'Traditional sort' is just picking out the types of religion Ed apparently thought were worth adhering to. Ed's made clear that he thinks Neo-Platonism, etc, were worth taking seriously even when they were 'brand new'. Getting worked up over this is like getting worked up over someone saying "I think Mount Rushmore is really a great sight", on the grounds that Mount Rushmore looked radically different a thousand years ago.

Jinzang said...

"He who cannot draw on three thousand years is living from hand to mouth." -- Goethe

TimLambert said...

BeingItself,
If not the "traditional sort" then what sort?

I think Feser is just saying that when he was an atheist if he was going to buy any sort of religion it might as well be steeped in tradition.

What's wrong with that comment?
If religion, (man's way of worshipping his Creator, following his Creator's specific prescriptions for that worship) as the religious believe it, has any worth at all.... why wouldn't it be traditional?

I'm a bit hesitant asking you anything though - from the looks of it you struggle at not throwing out some incredulous response prior to posting anything with a shadow of substance to it.

"jaw dropping parochialism".

So, from the vantage of the religious.... what other "sort"?

Edward Feser said...

BeingItself,

If you'd spend less time dropping your jaw and more time trying to read what I wrote charitably, you'd save us both a lot of time.

Suppose a logical positivist proposed modifying logical positivism by dropping the empiricism from it. Or suppose a Marxist proposed modifying Marxism by dropping from it the idea of class conflict. Such proposals would be absurd -- the "logical positivism" or "Marxism" that resulted would be so watered down that they would not be worthy either of the name or of anyone's attention.

Similarly, when someone proposes modifying Christianity by giving up the literal divinity of Christ, or the literal resurrection of Christ, or some other aspect of Christianity that has traditionally been definitive of it, the result hardly seems worthy of either the name "Christianity" or of anyone's attention. Similar points can be made about other religions -- it would be silly to claim to be a Muslim while denying that Muhammad was really a prophet, silly to claim to accept Judaism while denying that Moses was a true prophet, etc.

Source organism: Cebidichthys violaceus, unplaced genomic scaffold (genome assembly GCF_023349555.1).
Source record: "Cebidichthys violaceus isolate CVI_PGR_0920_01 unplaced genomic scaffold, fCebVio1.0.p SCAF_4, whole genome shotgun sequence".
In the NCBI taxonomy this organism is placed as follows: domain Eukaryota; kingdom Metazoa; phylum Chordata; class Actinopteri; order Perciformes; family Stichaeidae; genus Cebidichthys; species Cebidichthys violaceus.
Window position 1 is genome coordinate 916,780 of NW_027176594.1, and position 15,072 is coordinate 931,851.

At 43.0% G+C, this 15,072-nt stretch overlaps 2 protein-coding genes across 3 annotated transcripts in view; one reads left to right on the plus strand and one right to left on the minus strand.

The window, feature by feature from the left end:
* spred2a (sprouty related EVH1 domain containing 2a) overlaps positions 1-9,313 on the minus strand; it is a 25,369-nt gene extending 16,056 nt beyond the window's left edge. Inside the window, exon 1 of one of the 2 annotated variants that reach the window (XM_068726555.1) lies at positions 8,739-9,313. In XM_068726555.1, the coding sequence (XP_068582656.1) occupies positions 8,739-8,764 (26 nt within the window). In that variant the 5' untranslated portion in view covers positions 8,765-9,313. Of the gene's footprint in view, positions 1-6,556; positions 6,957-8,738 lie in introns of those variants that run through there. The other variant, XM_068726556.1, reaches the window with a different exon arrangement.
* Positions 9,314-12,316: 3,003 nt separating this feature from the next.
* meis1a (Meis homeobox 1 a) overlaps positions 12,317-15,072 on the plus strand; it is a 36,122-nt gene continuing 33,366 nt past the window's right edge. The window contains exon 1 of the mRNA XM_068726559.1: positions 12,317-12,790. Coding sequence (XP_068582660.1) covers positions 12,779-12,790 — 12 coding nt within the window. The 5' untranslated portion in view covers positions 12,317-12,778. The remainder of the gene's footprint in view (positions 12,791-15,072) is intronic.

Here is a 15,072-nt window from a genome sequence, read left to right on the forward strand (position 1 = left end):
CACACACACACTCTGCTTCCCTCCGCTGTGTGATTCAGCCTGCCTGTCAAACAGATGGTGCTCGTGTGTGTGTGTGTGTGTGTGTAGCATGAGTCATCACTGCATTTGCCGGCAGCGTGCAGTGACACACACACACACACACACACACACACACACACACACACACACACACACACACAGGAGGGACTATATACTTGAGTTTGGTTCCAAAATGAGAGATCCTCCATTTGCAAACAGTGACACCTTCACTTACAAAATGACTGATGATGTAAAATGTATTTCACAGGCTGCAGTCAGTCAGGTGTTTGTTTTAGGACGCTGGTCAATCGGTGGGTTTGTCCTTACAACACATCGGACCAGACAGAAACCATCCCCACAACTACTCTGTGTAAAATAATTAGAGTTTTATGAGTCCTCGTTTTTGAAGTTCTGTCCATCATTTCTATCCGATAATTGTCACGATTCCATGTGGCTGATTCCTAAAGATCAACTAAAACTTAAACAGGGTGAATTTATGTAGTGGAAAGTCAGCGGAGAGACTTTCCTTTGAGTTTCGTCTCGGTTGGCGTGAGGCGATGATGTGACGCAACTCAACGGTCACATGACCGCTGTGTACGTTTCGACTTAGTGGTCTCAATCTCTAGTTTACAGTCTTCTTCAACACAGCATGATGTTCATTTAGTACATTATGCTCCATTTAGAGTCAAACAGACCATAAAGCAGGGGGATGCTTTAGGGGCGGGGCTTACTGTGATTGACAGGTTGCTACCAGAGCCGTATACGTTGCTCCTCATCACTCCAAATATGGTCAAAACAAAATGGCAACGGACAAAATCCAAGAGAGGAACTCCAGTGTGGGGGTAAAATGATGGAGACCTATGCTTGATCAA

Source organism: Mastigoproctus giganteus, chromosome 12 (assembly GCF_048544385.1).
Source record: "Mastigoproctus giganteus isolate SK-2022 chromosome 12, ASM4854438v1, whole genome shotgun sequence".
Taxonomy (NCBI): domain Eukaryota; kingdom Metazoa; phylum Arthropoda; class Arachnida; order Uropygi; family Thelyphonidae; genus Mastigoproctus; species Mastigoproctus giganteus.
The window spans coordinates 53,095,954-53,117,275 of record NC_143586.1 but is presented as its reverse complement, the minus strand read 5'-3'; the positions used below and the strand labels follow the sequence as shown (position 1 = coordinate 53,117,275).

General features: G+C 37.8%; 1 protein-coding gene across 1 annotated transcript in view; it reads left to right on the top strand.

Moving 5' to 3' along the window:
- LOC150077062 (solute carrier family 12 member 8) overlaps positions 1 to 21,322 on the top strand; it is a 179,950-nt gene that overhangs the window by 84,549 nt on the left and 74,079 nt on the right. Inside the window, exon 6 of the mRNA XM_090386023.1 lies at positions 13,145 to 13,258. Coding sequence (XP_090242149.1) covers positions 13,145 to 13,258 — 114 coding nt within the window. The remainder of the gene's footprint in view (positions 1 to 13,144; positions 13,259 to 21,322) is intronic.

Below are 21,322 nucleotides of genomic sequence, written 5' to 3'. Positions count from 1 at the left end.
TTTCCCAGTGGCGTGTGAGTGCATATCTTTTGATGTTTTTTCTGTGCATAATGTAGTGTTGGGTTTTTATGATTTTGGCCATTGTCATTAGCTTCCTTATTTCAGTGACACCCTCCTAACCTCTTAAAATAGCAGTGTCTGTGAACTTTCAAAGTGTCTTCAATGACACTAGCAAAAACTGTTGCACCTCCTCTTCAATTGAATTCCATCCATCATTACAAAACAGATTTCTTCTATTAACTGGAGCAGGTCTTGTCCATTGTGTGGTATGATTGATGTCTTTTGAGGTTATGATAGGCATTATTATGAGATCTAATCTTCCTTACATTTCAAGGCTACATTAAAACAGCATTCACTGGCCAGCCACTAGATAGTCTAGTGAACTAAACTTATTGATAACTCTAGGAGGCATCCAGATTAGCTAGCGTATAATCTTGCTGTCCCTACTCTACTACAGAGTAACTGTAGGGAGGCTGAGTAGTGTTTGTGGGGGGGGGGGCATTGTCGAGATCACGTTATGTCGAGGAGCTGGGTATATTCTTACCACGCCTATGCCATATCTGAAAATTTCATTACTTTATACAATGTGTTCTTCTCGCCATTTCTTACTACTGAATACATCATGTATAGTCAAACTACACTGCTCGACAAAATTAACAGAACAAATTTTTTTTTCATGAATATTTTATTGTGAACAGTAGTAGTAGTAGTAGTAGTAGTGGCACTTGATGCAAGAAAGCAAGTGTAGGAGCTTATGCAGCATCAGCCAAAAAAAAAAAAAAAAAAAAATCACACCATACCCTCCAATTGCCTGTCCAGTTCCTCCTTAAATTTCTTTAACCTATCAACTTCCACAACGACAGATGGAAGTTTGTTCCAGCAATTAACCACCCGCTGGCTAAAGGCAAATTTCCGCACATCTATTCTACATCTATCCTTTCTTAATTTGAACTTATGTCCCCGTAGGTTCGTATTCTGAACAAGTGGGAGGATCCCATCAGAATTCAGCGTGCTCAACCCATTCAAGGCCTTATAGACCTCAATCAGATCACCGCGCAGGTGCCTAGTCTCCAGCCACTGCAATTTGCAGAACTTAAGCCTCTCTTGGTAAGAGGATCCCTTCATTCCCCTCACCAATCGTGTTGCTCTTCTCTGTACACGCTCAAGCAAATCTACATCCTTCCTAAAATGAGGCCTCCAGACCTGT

I think it's pretty clear that that's what I had in mind, and I fail to see what is "parochial" about it. As I've indicated with the comparison to logical positivism and Marxism, one could make a similar point about any system of thought, religious or otherwise. It has nothing to do with recommending that one go along with whatever has traditionally been accepted in one's culture. It's rather a point about how much of a system of thought one can give up while plausibly claiming to adhere to that system.

Re: your last question, as I implied in the post, I was raised Catholic. No doubt you will regard that as "evidence" of my "parochialism." But I left the Church long before I became an atheist, for the usual Protestant reasons, and for a long time after becoming an atheist I regarded other religions -- such as Judaism (because I then regarded it as having a more practical moral code) and Buddhism (for the same reason, and also because it had, I then thought, more defensible metaphysical commitments) -- as more plausible than any form of Christianity, if one was going to be religious at all. Even my initial attraction to Aristotelianism had nothing to do with Aquinas or Catholicism, but rather with the fact that I thought it provided the most plausible way of developing a secular code of ethics. It took me a long time to think my way back to Catholicism, and it had nothing to do (contrary to what it seems you might suppose) with deciding "Well, this is the religion traditional in my family, so I'll go along with that."

Brian said...

I love telling people, "Yeah, I was lucky enough to be born into the one true religion." People complain about Catholic triumphalism, but I think it's cool and funny as heck.

Anyway, what I took from Dr. Feser's comment is this: the notion of private judgment and religion just do not mix. "So long as I submit to that which I agree, the one to whom I submit is me." When you start to pick and choose from a religion, you are no longer following that religion, but an abstraction of your own making. And if that's the case, why bother with the pretension that you are following that religion at all? That's why liberal Catholics or whatever are such posers.

Bobcat said...

"Similarly, when someone proposes modifying Christianity by giving up the literal divinity of Christ, or the literal resurrection of Christ, or some other aspect of Christianity that has traditionally been definitive of it, the result hardly seems worthy of either the name "Christianity" or of anyone's attention."